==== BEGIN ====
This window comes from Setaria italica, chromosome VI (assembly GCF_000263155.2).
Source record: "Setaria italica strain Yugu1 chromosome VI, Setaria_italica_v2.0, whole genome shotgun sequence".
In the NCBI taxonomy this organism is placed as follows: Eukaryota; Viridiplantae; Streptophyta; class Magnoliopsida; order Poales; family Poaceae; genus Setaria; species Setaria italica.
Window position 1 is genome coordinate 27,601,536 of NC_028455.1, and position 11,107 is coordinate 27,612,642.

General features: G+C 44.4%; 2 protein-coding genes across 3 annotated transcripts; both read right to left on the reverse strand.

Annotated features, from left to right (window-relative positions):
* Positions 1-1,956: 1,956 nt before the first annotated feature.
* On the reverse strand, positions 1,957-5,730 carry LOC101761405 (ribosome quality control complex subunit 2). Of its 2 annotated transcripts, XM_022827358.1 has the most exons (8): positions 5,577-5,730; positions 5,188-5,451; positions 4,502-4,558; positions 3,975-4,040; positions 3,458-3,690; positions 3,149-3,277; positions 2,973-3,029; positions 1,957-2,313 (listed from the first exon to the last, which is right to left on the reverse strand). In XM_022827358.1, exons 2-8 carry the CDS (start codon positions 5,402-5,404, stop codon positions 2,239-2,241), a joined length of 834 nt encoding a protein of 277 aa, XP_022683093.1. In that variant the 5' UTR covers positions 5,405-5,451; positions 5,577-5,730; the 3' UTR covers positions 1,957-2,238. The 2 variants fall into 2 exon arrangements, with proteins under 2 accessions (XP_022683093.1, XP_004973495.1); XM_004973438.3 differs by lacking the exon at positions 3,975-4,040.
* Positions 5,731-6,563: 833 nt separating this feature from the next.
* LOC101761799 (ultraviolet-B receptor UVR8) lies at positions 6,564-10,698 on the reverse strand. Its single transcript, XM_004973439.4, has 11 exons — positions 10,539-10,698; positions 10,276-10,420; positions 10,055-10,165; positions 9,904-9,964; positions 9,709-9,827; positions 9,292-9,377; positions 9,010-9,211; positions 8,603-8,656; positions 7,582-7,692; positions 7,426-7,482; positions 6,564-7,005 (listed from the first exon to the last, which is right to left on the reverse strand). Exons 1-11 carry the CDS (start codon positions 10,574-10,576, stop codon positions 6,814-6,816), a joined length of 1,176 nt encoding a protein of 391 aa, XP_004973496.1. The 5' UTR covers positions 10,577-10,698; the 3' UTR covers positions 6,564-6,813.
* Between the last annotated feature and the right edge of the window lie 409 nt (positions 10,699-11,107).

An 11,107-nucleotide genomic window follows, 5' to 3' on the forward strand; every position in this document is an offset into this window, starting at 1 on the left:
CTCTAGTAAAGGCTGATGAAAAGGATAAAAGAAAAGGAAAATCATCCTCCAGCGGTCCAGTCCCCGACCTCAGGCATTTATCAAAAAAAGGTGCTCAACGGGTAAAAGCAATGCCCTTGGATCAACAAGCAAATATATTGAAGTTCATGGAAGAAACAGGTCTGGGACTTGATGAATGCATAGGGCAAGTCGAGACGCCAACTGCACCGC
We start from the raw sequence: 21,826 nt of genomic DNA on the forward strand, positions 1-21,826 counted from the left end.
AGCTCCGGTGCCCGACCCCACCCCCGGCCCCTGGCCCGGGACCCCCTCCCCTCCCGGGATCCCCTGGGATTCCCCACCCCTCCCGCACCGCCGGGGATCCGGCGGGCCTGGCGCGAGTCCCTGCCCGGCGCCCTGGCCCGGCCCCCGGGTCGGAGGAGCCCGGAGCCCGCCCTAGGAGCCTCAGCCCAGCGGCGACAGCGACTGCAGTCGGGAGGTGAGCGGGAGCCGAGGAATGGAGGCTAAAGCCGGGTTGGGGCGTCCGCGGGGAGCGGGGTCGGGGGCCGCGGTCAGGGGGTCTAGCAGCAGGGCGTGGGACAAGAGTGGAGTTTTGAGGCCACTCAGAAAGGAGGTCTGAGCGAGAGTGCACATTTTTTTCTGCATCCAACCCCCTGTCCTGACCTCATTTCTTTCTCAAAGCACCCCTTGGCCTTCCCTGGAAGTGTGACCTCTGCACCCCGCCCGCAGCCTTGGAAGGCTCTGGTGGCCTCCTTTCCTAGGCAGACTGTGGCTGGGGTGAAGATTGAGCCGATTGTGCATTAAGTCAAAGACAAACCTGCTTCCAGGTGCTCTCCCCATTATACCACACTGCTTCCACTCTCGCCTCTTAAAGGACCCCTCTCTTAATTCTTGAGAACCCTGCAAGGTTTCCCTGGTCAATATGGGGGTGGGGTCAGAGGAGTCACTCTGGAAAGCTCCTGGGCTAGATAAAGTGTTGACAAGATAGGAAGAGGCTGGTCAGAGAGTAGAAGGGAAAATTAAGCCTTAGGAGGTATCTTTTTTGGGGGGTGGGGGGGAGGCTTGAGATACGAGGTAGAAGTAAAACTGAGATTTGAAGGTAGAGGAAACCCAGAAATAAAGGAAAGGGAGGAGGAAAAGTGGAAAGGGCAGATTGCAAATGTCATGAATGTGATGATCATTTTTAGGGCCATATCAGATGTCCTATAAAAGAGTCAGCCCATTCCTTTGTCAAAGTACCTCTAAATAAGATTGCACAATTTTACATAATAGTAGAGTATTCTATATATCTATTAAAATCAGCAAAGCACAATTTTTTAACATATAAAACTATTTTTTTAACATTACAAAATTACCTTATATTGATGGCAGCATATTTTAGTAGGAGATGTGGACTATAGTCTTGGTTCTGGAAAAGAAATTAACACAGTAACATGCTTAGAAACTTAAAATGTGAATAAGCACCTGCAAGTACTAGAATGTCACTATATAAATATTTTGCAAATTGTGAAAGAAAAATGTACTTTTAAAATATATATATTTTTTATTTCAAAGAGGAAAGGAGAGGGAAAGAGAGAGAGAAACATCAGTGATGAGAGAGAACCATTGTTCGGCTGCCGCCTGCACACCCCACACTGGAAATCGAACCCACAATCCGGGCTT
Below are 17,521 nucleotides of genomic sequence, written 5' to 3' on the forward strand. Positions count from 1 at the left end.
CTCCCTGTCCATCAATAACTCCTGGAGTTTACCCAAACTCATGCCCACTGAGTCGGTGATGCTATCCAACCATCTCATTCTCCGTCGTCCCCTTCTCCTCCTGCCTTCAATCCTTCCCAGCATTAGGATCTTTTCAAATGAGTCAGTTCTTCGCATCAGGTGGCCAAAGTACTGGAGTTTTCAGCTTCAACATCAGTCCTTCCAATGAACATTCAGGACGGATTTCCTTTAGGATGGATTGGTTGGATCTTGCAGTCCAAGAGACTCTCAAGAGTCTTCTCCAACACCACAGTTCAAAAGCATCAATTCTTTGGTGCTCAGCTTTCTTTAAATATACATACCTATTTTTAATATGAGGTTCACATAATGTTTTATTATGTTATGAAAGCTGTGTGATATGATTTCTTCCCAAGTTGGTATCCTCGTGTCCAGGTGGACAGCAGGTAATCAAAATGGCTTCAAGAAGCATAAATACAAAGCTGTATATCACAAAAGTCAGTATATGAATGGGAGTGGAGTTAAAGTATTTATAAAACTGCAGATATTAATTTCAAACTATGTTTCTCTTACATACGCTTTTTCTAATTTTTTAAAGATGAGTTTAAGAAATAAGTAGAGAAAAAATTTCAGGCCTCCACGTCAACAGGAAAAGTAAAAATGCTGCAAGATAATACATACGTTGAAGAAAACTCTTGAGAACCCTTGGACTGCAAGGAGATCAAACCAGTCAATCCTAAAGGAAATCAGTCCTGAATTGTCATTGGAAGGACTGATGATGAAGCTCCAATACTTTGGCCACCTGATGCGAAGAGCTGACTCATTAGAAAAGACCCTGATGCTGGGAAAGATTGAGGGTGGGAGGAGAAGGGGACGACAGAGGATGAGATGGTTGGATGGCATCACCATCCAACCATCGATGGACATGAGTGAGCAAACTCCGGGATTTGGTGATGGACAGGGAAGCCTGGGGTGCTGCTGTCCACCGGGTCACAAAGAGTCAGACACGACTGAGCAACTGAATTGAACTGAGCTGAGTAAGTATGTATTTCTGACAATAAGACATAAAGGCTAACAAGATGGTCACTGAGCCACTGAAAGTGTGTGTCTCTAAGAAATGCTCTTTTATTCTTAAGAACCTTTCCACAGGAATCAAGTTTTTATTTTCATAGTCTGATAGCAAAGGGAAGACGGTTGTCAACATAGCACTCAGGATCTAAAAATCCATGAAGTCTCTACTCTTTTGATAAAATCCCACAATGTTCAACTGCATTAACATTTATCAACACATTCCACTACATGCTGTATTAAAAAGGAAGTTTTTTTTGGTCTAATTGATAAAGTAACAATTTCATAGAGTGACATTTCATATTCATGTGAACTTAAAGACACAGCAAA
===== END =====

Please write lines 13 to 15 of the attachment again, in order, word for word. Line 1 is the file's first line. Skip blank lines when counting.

CTCTAGTAAAGGCTGATGAAAAGGATAAAAGAAAAGGAAAATCATCCTCCAGCGGTCCAGTCCCCGACCTCAGGCATTTATCAAAAAAAGGTGCTCAACGGGTAAAAGCAATGCCCTTGGATCAACAAGCAAATATATTGAAGTTCATGGAAGAAACAGGTCTGGGACTTGATGAATGCATAGGGCAAGTCGAGACGCCAACTGCACCGC
We start from the raw sequence: 21,826 nt of genomic DNA on the forward strand, positions 1-21,826 counted from the left end.
AGCTCCGGTGCCCGACCCCACCCCCGGCCCCTGGCCCGGGACCCCCTCCCCTCCCGGGATCCCCTGGGATTCCCCACCCCTCCCGCACCGCCGGGGATCCGGCGGGCCTGGCGCGAGTCCCTGCCCGGCGCCCTGGCCCGGCCCCCGGGTCGGAGGAGCCCGGAGCCCGCCCTAGGAGCCTCAGCCCAGCGGCGACAGCGACTGCAGTCGGGAGGTGAGCGGGAGCCGAGGAATGGAGGCTAAAGCCGGGTTGGGGCGTCCGCGGGGAGCGGGGTCGGGGGCCGCGGTCAGGGGGTCTAGCAGCAGGGCGTGGGACAAGAGTGGAGTTTTGAGGCCACTCAGAAAGGAGGTCTGAGCGAGAGTGCACATTTTTTTCTGCATCCAACCCCCTGTCCTGACCTCATTTCTTTCTCAAAGCACCCCTTGGCCTTCCCTGGAAGTGTGACCTCTGCACCCCGCCCGCAGCCTTGGAAGGCTCTGGTGGCCTCCTTTCCTAGGCAGACTGTGGCTGGGGTGAAGATTGAGCCGATTGTGCATTAAGTCAAAGACAAACCTGCTTCCAGGTGCTCTCCCCATTATACCACACTGCTTCCACTCTCGCCTCTTAAAGGACCCCTCTCTTAATTCTTGAGAACCCTGCAAGGTTTCCCTGGTCAATATGGGGGTGGGGTCAGAGGAGTCACTCTGGAAAGCTCCTGGGCTAGATAAAGTGTTGACAAGATAGGAAGAGGCTGGTCAGAGAGTAGAAGGGAAAATTAAGCCTTAGGAGGTATCTTTTTTGGGGGGTGGGGGGGAGGCTTGAGATACGAGGTAGAAGTAAAACTGAGATTTGAAGGTAGAGGAAACCCAGAAATAAAGGAAAGGGAGGAGGAAAAGTGGAAAGGGCAGATTGCAAATGTCATGAATGTGATGATCATTTTTAGGGCCATATCAGATGTCCTATAAAAGAGTCAGCCCATTCCTTTGTCAAAGTACCTCTAAATAAGATTGCACAATTTTACATAATAGTAGAGTATTCTATATATCTATTAAAATCAGCAAAGCACAATTTTTTAACATATAAAACTATTTTTTTAACATTACAAAATTACCTTATATTGATGGCAGCATATTTTAGTAGGAGATGTGGACTATAGTCTTGGTTCTGGAAAAGAAATTAACACAGTAACATGCTTAGAAACTTAAAATGTGAATAAGCACCTGCAAGTACTAGAATGTCACTATATAAATATTTTGCAAATTGTGAAAGAAAAATGTACTTTTAAAATATATATATTTTTTATTTCAAAGAGGAAAGGAGAGGGAAAGAGAGAGAGAAACATCAGTGATGAGAGAGAACCATTGTTCGGCTGCCGCCTGCACACCCCACACTGGAAATCGAACCCACAATCCGGGCTT